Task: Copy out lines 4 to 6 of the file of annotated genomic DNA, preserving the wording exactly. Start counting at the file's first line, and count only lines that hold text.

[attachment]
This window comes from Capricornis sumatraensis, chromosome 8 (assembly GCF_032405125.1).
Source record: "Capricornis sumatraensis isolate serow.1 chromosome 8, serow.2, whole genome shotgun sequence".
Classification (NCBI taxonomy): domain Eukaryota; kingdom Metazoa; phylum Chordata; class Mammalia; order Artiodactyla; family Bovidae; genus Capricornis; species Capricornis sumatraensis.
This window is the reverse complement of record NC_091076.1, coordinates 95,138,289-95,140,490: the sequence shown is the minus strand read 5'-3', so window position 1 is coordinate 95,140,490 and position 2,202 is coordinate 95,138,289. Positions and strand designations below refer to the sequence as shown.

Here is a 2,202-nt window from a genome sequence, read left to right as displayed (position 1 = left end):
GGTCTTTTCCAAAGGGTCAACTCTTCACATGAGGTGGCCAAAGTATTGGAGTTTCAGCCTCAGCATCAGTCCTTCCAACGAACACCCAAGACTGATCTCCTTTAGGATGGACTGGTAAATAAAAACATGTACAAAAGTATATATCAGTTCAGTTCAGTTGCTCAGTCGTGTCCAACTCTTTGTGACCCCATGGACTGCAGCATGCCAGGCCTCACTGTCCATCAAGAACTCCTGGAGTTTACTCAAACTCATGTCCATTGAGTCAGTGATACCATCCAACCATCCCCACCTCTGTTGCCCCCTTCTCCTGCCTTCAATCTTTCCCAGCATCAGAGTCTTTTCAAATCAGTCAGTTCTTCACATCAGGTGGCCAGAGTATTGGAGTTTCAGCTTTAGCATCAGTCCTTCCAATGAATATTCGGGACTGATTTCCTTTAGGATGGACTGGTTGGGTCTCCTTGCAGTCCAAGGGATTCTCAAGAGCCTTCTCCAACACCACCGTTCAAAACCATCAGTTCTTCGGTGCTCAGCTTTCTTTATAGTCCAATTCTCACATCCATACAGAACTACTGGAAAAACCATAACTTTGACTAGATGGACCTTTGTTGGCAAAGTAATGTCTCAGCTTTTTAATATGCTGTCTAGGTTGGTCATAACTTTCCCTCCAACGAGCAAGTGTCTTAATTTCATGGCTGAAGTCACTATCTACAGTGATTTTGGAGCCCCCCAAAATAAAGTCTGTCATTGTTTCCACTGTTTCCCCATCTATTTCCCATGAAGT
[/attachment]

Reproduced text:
This window is the reverse complement of record NC_091076.1, coordinates 95,138,289-95,140,490: the sequence shown is the minus strand read 5'-3', so window position 1 is coordinate 95,140,490 and position 2,202 is coordinate 95,138,289. Positions and strand designations below refer to the sequence as shown.

Here is a 2,202-nt window from a genome sequence, read left to right as displayed (position 1 = left end):
GGTCTTTTCCAAAGGGTCAACTCTTCACATGAGGTGGCCAAAGTATTGGAGTTTCAGCCTCAGCATCAGTCCTTCCAACGAACACCCAAGACTGATCTCCTTTAGGATGGACTGGTAAATAAAAACATGTACAAAAGTATATATCAGTTCAGTTCAGTTGCTCAGTCGTGTCCAACTCTTTGTGACCCCATGGACTGCAGCATGCCAGGCCTCACTGTCCATCAAGAACTCCTGGAGTTTACTCAAACTCATGTCCATTGAGTCAGTGATACCATCCAACCATCCCCACCTCTGTTGCCCCCTTCTCCTGCCTTCAATCTTTCCCAGCATCAGAGTCTTTTCAAATCAGTCAGTTCTTCACATCAGGTGGCCAGAGTATTGGAGTTTCAGCTTTAGCATCAGTCCTTCCAATGAATATTCGGGACTGATTTCCTTTAGGATGGACTGGTTGGGTCTCCTTGCAGTCCAAGGGATTCTCAAGAGCCTTCTCCAACACCACCGTTCAAAACCATCAGTTCTTCGGTGCTCAGCTTTCTTTATAGTCCAATTCTCACATCCATACAGAACTACTGGAAAAACCATAACTTTGACTAGATGGACCTTTGTTGGCAAAGTAATGTCTCAGCTTTTTAATATGCTGTCTAGGTTGGTCATAACTTTCCCTCCAACGAGCAAGTGTCTTAATTTCATGGCTGAAGTCACTATCTACAGTGATTTTGGAGCCCCCCAAAATAAAGTCTGTCATTGTTTCCACTGTTTCCCCATCTATTTCCCATGAAGT